April is the cruelest month
breeding taxes and debt out of the dying land,
mixing apathy and outrage,
stirring compliant voters to revolt.
— With apologies to T.S. Eliot
proud to be an American as the Navy SEALs took out the Somali
pirates, on Monday we turned our attention to the local pirates who
steal and misuse our money, hold our preferred services ransom for
higher taxes, and hope the taxpayers don't take careful aim with
their votes at the next election.
week at the Massachusetts Statehouse:
a decades-overdue vote on public employee pension reform.
Patrick complains that the Senate and especially the House, have
watered down his reform bill. During House debate, Republicans offer
several amendments to dehydrate the bill, but so far the only major
change that's passed prevents MBTA employees from collecting fat
pensions before the age of 55. The still-waterlogged bill is
engrossed by the House, 156-0.
Wednesday, the House version of the state budget is released in
preparation for debate next week.
Massachusetts is in the midst of one of its regularly-scheduled
fiscal crises, caused by overspending and excessive benefits for
politicians and their favored unions when tax revenues are strong,
and leading to fiscal crisis in economic downturns. Traditionally, a
majority of legislators take an initial stand against new taxes;
pass minor reforms; orchestrate visible, unpopular cuts; then
"reluctantly" raise taxes, which they falsely claim are temporary.
course, Wednesday was also Tax Day, the deadline for Americans to
mail their tax returns to the federal and state governments, paying
for their share not only of essential government services, but for
all the waste, mismanagement, patronage, porky earmarks,
non-existent oversight, and extraordinary benefits for the
privileged political class.
not so coincidentally on Wednesday, taxpayers meet across the nation
in grassroots-organized tea parties, to protest fiscal
irresponsibility in general — not just tax increases, but deficits,
bailouts, and waste, etc. (see previous paragraph).
preparation for this, the federal Department of Homeland Security
releases a report warning about "radicalized right wing extremists,"
a repetitive term that seems to include angry taxpayers,
disillusioned activists from both parties and veterans returning
from war. Some veterans' organizations object to the implication
that returning vets are crazy.
these dangerous taxpayers hold peaceful rallies across Massachusetts
too. Newly involved citizens mingled with longtime activists,
hopefully getting acquainted for useful action during the next
election. Because, wait for it, wait for it: Democrat Jay Kaufman,
House chairman of the Revenue Committee, has stated that without tax
increases, "we can probably measure the impact of this budget in
terms of lives lost."
liberal group that calls itself "OneMassachusetts"
has released a list of proposed tax hikes, from the gas tax and
local-option taxes that have already been filed by Governor Patrick,
to a 20-percent sales tax hike and an income-tax rate increase that
could raise as much as $1.5 million.
say OneMassachusetts wants not "one" but all of these, hence the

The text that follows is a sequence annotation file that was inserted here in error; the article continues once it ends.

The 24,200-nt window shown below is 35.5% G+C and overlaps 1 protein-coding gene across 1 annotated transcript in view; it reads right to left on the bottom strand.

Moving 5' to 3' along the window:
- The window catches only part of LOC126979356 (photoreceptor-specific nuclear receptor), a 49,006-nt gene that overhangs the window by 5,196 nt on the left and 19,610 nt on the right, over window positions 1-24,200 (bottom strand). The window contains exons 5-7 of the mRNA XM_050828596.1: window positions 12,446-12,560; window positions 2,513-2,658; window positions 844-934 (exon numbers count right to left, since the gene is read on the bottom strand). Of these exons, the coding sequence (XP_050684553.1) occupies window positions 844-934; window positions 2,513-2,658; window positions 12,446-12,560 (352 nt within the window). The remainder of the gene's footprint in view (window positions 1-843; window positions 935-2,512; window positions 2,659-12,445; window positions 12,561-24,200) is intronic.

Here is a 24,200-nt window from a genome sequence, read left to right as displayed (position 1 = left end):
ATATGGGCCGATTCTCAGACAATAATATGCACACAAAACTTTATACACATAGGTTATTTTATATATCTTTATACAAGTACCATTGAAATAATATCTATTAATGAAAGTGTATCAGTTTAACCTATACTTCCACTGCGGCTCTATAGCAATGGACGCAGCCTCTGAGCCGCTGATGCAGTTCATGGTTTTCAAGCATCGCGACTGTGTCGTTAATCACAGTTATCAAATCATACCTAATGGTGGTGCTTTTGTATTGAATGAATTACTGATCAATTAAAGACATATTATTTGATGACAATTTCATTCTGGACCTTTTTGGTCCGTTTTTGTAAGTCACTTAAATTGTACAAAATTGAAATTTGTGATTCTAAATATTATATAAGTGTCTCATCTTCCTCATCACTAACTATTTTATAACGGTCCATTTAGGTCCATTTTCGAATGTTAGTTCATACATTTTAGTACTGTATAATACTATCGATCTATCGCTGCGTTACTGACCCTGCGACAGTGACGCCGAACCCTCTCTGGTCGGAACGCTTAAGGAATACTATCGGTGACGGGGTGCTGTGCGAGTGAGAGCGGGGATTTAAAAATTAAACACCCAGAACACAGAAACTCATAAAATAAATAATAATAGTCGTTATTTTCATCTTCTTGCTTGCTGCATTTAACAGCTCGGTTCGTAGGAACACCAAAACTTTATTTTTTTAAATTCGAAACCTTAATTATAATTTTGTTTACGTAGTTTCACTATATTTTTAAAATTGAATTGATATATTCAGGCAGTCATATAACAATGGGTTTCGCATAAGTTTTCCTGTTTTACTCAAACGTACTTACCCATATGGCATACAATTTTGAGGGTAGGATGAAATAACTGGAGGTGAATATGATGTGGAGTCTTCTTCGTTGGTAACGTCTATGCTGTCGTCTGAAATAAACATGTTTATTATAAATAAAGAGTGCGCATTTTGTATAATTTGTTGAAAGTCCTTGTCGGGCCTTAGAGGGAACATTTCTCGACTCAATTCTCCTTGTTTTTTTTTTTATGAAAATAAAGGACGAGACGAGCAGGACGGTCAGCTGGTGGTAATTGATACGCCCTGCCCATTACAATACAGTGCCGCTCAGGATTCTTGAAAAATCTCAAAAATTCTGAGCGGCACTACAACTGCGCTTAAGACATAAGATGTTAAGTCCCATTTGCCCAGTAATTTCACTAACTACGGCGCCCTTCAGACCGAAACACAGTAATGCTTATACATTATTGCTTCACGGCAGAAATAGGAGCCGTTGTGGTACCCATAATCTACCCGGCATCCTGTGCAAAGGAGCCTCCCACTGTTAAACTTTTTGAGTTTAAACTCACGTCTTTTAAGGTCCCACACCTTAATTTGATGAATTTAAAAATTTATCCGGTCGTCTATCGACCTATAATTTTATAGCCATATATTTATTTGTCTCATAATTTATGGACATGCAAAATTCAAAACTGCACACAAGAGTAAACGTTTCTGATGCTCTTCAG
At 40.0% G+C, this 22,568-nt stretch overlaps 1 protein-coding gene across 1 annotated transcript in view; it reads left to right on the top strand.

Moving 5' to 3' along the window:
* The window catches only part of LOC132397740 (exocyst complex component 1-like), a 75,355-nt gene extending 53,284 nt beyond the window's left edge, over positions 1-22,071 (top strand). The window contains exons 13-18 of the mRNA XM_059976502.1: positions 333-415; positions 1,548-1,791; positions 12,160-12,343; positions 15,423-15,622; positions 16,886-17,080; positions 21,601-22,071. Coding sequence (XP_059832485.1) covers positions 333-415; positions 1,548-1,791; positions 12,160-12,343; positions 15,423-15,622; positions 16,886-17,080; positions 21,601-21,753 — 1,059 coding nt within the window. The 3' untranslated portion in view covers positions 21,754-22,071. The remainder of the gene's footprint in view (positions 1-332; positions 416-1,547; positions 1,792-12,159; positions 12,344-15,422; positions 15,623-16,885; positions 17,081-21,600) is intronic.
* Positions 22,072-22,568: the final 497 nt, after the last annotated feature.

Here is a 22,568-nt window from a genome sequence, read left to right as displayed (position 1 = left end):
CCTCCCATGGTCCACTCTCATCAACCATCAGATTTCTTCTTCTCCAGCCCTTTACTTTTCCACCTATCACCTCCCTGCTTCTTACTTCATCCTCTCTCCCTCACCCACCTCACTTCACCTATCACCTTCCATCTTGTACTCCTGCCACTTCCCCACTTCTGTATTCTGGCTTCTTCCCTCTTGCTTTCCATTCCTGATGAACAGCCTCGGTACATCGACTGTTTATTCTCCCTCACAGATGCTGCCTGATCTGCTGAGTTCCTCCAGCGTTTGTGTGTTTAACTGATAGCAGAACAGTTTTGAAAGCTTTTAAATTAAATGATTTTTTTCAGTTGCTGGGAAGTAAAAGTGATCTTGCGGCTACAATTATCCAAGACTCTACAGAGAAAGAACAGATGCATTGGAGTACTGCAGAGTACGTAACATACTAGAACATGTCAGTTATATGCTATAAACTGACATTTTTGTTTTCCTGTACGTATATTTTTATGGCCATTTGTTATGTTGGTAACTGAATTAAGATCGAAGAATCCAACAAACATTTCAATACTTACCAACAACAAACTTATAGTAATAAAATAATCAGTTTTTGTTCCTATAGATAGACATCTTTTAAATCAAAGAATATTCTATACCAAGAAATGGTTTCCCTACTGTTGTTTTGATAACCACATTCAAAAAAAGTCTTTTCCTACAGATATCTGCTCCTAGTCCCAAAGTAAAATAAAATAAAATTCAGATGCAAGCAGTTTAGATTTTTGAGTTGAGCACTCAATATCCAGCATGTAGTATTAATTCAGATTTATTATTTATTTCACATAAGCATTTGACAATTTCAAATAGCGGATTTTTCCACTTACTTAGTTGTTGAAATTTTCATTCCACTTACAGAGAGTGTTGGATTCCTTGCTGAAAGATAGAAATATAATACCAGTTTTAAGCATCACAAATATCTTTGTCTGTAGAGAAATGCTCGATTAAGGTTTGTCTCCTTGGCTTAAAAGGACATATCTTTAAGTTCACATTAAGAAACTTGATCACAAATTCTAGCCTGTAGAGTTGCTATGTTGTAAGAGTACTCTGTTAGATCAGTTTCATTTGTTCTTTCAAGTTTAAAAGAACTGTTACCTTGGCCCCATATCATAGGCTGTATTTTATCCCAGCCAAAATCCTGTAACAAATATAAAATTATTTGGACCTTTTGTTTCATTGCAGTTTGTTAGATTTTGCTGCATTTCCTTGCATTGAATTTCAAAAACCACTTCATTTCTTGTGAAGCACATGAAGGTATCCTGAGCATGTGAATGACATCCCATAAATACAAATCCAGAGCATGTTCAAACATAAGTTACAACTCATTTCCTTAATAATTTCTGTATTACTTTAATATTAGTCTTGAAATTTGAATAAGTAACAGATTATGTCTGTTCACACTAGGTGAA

slogan seen on one sign at the Boston tea party, "More is Never
Enough (MINE)." And there was another, more funny than dangerous:
"Don't tax me, bro."
was National Tax Freedom Day, the day on which taxpayers have paid
all their federal, state and local taxes and can now work for
themselves and their families. But in Massachusetts, Tax Freedom Day
occurs on Thursday; ours is the seventh-latest state to free its
serfs for the year.
computation is done by the Washington-based
Foundation, which recently also released data on comparative tax
burdens. Massachusetts has the fifth-highest annual state-and-local
tax burden per capita ($5,377 in FY2008). On the measure of state
and local tax burden as a percentage of state income, we're in 23rd
place; an estimated 9.5 percent of our income goes to Beacon Hill
and our city or town hall.
Considering how they spend that 9.5 percent, this is nothing to feel
good about, even if you are among the wealthy citizens responsible
for the commonwealth's high personal income status.
Massachusetts also ranks seventh-worst in terms of the property tax
burden, and our gas tax is heading for highest in America if
Governor Patrick gets his 19-cent increase. The MBTA is cutting back
on service for its present customers, while still planning to extend
train lines, piling more debt on our highest-in-the-nation state
need more trains because the roads are crumbling and toll booths
can't be staffed on holidays because the Turnpike can't afford
overtime when employees don't show up for work, and ... forget it,
travelers, just stay home.
for Limited Taxation's Chip Faulkner attended three of the
Massachusetts tea parties, advocating "no re-election for tax
hikers." If the newly-attentive voters don't get the attention of
Beacon Hill soon, we can, to rephrase Kaufman, probably measure the
impact in terms of municipal bankruptcies.
talk-show host Michael Graham is planning a
campaign school for potential opponents of tax hikers. Ordinary
citizens are beginning to rally 'round the flag and family.
should always be the cruelest month for pirates and government
tyranny or foolishness.